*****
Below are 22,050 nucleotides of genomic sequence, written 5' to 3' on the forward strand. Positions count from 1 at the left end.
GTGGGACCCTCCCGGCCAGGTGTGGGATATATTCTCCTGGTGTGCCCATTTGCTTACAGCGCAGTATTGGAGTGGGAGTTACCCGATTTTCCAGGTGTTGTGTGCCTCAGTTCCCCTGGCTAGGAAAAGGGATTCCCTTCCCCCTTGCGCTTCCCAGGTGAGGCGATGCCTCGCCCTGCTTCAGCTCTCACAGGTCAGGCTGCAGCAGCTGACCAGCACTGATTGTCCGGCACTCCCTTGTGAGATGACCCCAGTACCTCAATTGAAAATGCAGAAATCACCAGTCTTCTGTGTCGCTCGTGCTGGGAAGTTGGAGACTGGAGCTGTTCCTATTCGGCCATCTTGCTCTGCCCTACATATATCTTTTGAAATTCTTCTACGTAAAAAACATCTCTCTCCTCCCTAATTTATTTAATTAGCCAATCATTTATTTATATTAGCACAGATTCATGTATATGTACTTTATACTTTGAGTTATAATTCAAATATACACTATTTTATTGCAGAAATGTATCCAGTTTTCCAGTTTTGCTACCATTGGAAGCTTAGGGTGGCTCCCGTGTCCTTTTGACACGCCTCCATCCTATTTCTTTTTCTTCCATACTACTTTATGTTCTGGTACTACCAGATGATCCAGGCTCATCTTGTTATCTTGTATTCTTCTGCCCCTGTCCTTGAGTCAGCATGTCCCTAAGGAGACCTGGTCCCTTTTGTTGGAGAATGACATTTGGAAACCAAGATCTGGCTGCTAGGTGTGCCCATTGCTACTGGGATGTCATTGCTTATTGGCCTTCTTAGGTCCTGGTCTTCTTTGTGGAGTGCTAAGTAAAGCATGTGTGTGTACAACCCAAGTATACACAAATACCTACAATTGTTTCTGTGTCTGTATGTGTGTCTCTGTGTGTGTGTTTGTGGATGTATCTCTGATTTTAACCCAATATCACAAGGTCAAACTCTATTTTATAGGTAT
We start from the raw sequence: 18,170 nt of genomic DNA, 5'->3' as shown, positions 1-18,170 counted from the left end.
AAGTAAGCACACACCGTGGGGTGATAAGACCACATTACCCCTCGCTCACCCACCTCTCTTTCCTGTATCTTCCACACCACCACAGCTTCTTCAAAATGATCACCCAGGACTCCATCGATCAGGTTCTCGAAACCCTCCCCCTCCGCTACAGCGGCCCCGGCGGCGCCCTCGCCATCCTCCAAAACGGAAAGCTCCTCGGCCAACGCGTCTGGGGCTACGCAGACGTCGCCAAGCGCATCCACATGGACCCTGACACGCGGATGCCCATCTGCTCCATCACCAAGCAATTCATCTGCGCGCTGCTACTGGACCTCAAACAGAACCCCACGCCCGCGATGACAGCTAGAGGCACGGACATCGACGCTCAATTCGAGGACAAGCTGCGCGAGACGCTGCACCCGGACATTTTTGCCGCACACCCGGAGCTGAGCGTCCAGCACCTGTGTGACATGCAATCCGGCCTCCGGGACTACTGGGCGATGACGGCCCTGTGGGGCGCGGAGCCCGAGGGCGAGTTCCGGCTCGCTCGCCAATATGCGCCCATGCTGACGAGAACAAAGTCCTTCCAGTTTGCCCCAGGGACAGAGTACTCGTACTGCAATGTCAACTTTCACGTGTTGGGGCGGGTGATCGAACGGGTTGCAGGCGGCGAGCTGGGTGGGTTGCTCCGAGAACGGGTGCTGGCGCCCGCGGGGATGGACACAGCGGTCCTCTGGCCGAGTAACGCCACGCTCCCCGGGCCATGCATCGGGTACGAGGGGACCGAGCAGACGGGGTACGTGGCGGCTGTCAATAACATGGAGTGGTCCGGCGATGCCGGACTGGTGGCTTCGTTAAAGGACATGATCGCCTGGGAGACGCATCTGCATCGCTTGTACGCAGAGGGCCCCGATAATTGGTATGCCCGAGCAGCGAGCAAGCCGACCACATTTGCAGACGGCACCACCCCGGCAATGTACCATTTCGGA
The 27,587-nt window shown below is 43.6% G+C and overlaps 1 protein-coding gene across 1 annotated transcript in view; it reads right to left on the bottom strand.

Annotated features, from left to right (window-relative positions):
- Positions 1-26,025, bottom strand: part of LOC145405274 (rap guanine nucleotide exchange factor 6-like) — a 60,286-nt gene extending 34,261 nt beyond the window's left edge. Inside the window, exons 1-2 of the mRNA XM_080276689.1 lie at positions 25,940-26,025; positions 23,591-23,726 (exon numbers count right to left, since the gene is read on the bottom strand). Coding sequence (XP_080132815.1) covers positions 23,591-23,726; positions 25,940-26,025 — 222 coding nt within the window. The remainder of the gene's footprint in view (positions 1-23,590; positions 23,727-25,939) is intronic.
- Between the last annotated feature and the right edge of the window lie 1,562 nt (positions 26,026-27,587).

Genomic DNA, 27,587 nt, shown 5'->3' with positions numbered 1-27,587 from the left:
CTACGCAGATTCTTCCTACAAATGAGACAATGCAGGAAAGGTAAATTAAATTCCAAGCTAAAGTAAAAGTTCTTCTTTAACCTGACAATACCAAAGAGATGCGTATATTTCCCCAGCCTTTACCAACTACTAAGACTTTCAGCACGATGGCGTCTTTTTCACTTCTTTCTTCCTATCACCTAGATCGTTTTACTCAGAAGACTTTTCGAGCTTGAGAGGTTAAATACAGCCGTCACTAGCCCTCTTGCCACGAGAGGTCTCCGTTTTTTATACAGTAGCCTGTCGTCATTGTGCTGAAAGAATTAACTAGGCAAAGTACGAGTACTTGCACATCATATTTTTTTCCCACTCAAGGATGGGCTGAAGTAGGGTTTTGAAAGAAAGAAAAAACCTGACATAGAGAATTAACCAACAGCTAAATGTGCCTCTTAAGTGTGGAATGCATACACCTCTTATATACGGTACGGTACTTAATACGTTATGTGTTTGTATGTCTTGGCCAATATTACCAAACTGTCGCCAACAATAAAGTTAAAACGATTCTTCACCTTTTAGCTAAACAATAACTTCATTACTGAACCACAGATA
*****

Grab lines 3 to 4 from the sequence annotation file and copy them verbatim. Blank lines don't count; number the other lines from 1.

We start from the raw sequence: 18,170 nt of genomic DNA, 5'->3' as shown, positions 1-18,170 counted from the left end.
AAGTAAGCACACACCGTGGGGTGATAAGACCACATTACCCCTCGCTCACCCACCTCTCTTTCCTGTATCTTCCACACCACCACAGCTTCTTCAAAATGATCACCCAGGACTCCATCGATCAGGTTCTCGAAACCCTCCCCCTCCGCTACAGCGGCCCCGGCGGCGCCCTCGCCATCCTCCAAAACGGAAAGCTCCTCGGCCAACGCGTCTGGGGCTACGCAGACGTCGCCAAGCGCATCCACATGGACCCTGACACGCGGATGCCCATCTGCTCCATCACCAAGCAATTCATCTGCGCGCTGCTACTGGACCTCAAACAGAACCCCACGCCCGCGATGACAGCTAGAGGCACGGACATCGACGCTCAATTCGAGGACAAGCTGCGCGAGACGCTGCACCCGGACATTTTTGCCGCACACCCGGAGCTGAGCGTCCAGCACCTGTGTGACATGCAATCCGGCCTCCGGGACTACTGGGCGATGACGGCCCTGTGGGGCGCGGAGCCCGAGGGCGAGTTCCGGCTCGCTCGCCAATATGCGCCCATGCTGACGAGAACAAAGTCCTTCCAGTTTGCCCCAGGGACAGAGTACTCGTACTGCAATGTCAACTTTCACGTGTTGGGGCGGGTGATCGAACGGGTTGCAGGCGGCGAGCTGGGTGGGTTGCTCCGAGAACGGGTGCTGGCGCCCGCGGGGATGGACACAGCGGTCCTCTGGCCGAGTAACGCCACGCTCCCCGGGCCATGCATCGGGTACGAGGGGACCGAGCAGACGGGGTACGTGGCGGCTGTCAATAACATGGAGTGGTCCGGCGATGCCGGACTGGTGGCTTCGTTAAAGGACATGATCGCCTGGGAGACGCATCTGCATCGCTTGTACGCAGAGGGCCCCGATAATTGGTATGCCCGAGCAGCGAGCAAGCCGACCACATTTGCAGACGGCACCACCCCGGCAATGTACCATTTCGGA